(BLOOMINGTON) – What would our ecosystem be like without recyclers and, what would it do without pollinators?
Both are critical to our planet. Celebrate both by dropping off your recyclables April 22-26 and picking up one free 6-inch milkweed plant. MILKWEED PLANTS will be available at the Administration Building of the South Walnut Recycling Center located at 3400 South Walnut Street in Bloomington. Earth Day is April 22. That week the Monroe County Solid Waste Management District, (District) is providing free milkweed to help increase the monarch butterfly population (one free milkweed per family) to save monarchs and protect other pollinators. Milkweed planting continues to be done all over the country to help survival.
Community Outreach Coordinator Elisa Pokral says, “Since 2002 the Monroe County Solid Waste Management District has distributed tree seedlings every Earth Day week. However, in 2018 we distributed milkweed garden seed packets and this year we decided to distribute milkweed plants, being that pollinators continue to need help. The plants will be approximately six inches tall and are “Common milkweed,” Ascelpias syriaca, good for both Northern and Southern Monroe County. When you plant milkweed, choose a location at your home or business that gets at least six hours of sun per day. Information on pollinators will also be available. Pokral says, “Habitat loss, habitat fragmentation and degradation, misuse of pesticides, and invasive species are hurting our world and, hurting our food supply.” It’s reported that one-third of all mouthfuls in our refrigerator come from pollinators.
When picking up milkweed, also pick up a Gogreen Guide. Gogeen Guides are available at all five of the District’s drop-off recycling centers. Visit gogreendistrict.com/locations details. Pokral says, “In order for our communities to be sustainable, recycling is a basic. We must use wisely the natural resources that packaging materials and other items are made from, and recycle all that we can. Protecting and preserving our habitat for all life is vital.” When we recycle, we do not throw away our natural resources. Instead, we use them to remanufacture a variety of items. Paper becomes more paper, cardboard more cardboard, plastic more plastic, glass and steel more of those materials. Pokral states, “Some transformations will amaze you such as plastic bottles being remanufacture into brilliantly colored and long-lasting benches and deck furniture!” Plastic bottles can also become carpeting, countertops, and flooring. In doing this, the effects on our community are vast. These actions reduce trash, landfill methane gas, saves habitat, uses energy wisely, reduces climate change and decreases the amount of pollution made from virgin materials.
“We all depend upon fresh water, fertile, uncontaminated soil, clean air, and pollinators.” As Pokral explains, you can help our ecosystem this Earth Day week April 22nd through April 26th by not only continuing to recycle year-round but planting milkweed. Pokral says, “Every time people review what’s in their trash and remove recyclables, our world becomes healthier. Every time people review their yards and design yards with regards to wildlife and humans, our world becomes healthier.”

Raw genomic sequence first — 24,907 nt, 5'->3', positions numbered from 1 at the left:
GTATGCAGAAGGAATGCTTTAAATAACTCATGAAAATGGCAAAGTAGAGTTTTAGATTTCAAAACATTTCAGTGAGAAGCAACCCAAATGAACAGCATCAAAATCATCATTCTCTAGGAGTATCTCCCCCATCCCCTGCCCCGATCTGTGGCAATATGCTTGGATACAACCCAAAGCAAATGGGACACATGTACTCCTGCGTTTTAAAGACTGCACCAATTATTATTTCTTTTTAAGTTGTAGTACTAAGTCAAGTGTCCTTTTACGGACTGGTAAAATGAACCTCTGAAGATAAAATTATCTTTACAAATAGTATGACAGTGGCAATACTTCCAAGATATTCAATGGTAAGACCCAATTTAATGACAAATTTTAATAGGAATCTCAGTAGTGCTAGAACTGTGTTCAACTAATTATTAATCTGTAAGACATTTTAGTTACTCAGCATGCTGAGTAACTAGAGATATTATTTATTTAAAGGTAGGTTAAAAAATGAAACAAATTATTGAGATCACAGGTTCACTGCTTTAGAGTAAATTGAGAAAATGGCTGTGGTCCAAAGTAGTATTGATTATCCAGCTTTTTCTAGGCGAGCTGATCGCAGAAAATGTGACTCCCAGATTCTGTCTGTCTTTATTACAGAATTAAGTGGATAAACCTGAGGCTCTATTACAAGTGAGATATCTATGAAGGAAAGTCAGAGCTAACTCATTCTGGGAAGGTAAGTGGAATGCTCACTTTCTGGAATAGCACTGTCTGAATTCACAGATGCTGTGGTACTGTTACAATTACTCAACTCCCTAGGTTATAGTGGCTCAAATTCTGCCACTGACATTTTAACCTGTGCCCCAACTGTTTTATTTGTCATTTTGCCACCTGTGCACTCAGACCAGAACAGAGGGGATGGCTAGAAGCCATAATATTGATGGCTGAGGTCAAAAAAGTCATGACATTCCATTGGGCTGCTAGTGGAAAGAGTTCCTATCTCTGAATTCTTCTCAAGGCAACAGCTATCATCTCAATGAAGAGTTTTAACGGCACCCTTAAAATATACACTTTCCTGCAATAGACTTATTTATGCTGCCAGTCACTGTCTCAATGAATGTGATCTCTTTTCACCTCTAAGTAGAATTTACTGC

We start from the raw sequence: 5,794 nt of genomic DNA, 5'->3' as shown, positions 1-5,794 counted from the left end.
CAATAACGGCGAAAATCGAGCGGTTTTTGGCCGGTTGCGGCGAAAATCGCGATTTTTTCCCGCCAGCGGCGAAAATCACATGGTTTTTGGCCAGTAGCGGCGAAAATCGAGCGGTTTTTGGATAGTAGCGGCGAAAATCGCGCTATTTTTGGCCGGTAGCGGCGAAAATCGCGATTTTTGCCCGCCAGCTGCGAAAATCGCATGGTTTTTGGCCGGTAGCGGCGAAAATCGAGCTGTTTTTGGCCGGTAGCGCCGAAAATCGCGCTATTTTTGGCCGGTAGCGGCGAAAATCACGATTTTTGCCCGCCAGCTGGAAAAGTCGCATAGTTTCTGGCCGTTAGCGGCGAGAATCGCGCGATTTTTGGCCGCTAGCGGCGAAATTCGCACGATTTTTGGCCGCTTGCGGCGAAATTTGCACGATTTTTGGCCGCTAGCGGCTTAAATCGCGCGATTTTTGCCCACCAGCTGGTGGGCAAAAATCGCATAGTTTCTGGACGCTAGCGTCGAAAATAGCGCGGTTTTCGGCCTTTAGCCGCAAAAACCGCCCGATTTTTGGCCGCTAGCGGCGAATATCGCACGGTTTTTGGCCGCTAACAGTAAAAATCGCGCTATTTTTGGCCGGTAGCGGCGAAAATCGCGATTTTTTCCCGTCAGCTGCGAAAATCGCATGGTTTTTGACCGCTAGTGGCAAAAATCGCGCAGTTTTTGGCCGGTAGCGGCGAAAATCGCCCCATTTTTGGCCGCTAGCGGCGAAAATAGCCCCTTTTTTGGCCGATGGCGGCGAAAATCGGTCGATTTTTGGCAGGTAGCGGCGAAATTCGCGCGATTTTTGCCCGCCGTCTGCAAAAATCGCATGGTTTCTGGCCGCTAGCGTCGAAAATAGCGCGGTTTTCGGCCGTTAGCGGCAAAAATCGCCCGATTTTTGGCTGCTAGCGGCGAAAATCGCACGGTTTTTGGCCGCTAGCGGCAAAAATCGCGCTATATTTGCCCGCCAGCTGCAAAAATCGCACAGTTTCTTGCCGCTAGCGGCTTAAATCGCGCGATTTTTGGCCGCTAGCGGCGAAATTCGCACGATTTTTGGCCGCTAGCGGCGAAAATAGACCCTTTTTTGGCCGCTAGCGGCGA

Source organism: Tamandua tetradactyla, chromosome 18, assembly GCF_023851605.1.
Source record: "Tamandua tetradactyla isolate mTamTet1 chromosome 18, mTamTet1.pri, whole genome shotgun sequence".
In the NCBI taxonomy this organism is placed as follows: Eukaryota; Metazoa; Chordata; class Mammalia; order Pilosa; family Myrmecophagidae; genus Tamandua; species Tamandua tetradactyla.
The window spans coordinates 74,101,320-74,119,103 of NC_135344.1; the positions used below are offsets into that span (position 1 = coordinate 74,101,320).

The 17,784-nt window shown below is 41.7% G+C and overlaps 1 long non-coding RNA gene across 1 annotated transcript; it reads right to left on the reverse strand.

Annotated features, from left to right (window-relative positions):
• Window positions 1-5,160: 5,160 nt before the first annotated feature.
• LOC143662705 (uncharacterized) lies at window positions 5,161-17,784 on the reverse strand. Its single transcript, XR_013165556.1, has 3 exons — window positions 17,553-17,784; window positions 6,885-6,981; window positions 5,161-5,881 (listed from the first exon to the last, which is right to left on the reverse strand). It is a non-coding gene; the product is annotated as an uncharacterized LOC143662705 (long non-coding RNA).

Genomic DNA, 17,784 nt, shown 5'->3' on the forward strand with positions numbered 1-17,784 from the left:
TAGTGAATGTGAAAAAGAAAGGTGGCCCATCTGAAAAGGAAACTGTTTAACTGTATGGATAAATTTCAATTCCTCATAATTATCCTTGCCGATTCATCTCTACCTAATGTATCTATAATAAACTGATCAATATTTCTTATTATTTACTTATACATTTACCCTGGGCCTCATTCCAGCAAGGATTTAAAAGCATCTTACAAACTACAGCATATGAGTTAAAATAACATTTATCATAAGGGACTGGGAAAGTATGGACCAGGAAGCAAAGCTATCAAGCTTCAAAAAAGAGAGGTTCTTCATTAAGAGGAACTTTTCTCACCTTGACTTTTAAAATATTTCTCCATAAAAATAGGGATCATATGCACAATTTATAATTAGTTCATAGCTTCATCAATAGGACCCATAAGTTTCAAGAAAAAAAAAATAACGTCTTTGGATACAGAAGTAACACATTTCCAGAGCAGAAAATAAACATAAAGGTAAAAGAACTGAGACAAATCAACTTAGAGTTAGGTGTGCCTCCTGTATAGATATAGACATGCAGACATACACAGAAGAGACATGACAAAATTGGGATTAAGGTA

Pokral reminds others that planting for monarch butterflies also helps a variety of other wildlife which are also pollinators from bees, and birds, to beetles.
“Your daily actions are connected to the health of our planet. Your earth stewardship is vital to the mix.Treating the earth like a trash can makes not only our planet but ourselves unhealthy as well.” she says, “One basic earth stewardship action, along with designing your yards with other life in mind, is recycling. Taking one moment to separate recyclables from what is trash is monumental. So many positive things result from knowing what ISN’T trash and then taking action.
The District thanks all legislators and concerned citizens who strive to meet the state of Indiana’s recycling goal of 50 percent of municipal waste by 2019.” Pokral states, “When people take action, both at home and in business, it helps recycling be more efficient and makes our earth sustainable.”
Let others know about the District’s convenient drop-off locations and tell others about the importance of even the tiniest of creatures such as the monarch butterfly.
Pokral says, “We encourage the public to celebrate their efforts and that of the butterflies. Drop off recyclables at any of the District’s five recycling centers, and during the week of April 22-26 from 8 a.m. until 5:30 p.m. pick up a free Milkweed Plant (one per family). Stop by the Administration Building of the South Walunt Recycling Center located at 3400 South Walnut Street in Bloomington. Then choose a sunny area at your home or business and get planting.
Visit Gogreendistrict.com for the variety of District services available. Tours of District facilities are offered year-round to individuals and groups. Call 812-349-2866 for tours by appointment. District “Citizen Science”/environmental programs offered throughout the year help people of all ages understand the importance of being earth stewards and how our
actions can create a healthy community and world.